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In digital communications, a chip is a pulse of a direct-sequence spread spectrum (DSSS)

code, such as a pseudo-noise code sequence used in direct-sequence code division

multiple access (CDMA) channel access techniques.

In a binary direct-sequence system, each chip is typically a rectangular pulse of +1 or –1

amplitude, which is multiplied by a data sequence (similarly +1 or –1 representing the
message bits) and by a carrier waveform to make the transmitted signal. The chips are
therefore just the bit sequence out of the code generator; they are called chips to avoid
confusing them with message bits.[1]

The chip rate of a code is the number of pulses per second (chips per second) at which the
code is transmitted (or received). The chip rate is larger than the symbol rate, meaning
that one symbol is represented by multiple chips. The ratio is known as the spreading
factor (SF) or processing gain:

In digital communications, symbol rate (also known as baud or modulation rate) is the
number of symbol changes (waveform changes or signalling events) made to the
transmission medium per second using a digitally modulated signal or a line code. The
Symbol rate is measured in baud (Bd) or symbols/second. In the case of a line code, the
symbol rate is the pulse rate in pulses/second. Each symbol can represent or convey one
or several bits of data. The symbol rate is related to, but should not be confused with, the
gross bit rate expressed in bit/second.

CDMA uses a digital modulation called spread spectrum which spreads the voice data
over a very wide channel in pseudorandom fashion using a user or cell specific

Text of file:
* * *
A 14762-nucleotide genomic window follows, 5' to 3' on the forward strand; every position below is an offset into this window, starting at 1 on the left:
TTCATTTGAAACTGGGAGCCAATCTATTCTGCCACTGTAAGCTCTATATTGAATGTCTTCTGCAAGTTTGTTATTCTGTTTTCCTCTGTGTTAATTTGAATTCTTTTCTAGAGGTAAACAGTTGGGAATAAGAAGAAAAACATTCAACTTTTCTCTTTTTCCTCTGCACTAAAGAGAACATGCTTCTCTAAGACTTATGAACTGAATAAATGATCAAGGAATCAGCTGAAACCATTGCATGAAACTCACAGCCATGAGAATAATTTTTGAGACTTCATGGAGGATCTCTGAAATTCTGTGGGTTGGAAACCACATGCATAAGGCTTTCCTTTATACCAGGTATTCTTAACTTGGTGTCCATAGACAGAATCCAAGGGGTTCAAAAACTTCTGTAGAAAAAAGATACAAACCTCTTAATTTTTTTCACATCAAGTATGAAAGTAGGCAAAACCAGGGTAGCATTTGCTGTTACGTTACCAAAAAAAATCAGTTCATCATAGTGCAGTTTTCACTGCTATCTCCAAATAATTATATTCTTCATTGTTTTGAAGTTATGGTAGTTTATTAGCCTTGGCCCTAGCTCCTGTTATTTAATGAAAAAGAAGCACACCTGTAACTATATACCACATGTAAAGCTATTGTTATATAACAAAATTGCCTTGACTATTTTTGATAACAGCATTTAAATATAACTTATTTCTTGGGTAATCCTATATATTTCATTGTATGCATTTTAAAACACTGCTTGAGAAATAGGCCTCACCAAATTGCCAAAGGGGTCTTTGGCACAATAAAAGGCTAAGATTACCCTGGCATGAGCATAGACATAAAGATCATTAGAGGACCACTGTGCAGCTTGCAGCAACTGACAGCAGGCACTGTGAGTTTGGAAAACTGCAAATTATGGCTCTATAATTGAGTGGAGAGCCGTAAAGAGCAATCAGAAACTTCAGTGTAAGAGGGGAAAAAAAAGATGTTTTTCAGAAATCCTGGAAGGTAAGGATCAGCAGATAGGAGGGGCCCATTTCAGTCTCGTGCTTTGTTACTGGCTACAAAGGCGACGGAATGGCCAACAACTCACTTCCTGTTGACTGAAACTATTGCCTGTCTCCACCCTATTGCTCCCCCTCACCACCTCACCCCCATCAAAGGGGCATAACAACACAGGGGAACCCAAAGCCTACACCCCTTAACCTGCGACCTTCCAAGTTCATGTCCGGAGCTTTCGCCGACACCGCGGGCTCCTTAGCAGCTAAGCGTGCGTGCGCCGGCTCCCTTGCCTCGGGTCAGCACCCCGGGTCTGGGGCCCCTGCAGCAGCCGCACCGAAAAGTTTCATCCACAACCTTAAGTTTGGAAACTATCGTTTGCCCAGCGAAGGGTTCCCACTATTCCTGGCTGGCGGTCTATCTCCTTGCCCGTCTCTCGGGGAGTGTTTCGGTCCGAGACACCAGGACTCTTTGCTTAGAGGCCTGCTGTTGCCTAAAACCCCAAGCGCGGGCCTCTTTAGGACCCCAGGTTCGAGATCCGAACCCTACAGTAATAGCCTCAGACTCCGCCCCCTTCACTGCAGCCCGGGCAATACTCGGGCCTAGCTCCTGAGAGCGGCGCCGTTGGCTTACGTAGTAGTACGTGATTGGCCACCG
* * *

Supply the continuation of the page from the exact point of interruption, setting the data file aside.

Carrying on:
pseudorandom code. The receiver undoes the randomization to collect the bits together
and produce the original data. As the codes are pseudorandom and selected in such a way
as to cause minimal interference to one another, multiple users can talk at the same time
and multiple cells can share the same frequency. This causes an added signal noise
forcing all users to use more power, which in exchange decreases cell range and battery

OFDM uses bundling of multiple small frequency bands that are orthogonal to one
another to provide for separation of users. The users are multiplexed in the frequency
domain by allocating specific sub-bands to individual users. This is often enhanced by
also performing TDMA and changing the allocation periodically so that different users
get different sub-bands at different times.

In theory, CDMA, TDMA and FDMA have exactly the same spectral efficiency but
practically, each has its own challenges – power control in the case of CDMA, timing in
the case of TDMA, and frequency generation/filtering in the case of FDMA.
For a classic example for understanding the fundamental difference of TDMA and
CDMA imagine a cocktail party, where couples are talking to each other in a single
room. The room represents the available bandwidth:

TDMA: A speaker takes turns talking to a listener. The speaker talks for a short
time and then stops to let another couple talk. There is never more than one
speaker talking in the room, no one has to worry about two conversations mixing.
The drawback is that it limits the practical number of discussions in the room
(bandwidth wise).
CDMA: any speaker can talk at any time; however each uses a different language.
Each listener can only understand the language of their partner. As more and more
couples talk, the background noise (representing the noise floor) gets louder, but
because of the difference in languages, conversations do not mix. The drawback is
that at some point, one cannot talk any louder. After this if the noise still rises
(more people join the party/cell) the listener cannot make out what the talker is
talking about without coming closer to the talker. In effect, CDMA cell coverage
decreases as the number of active users increases. This is called cell breathing.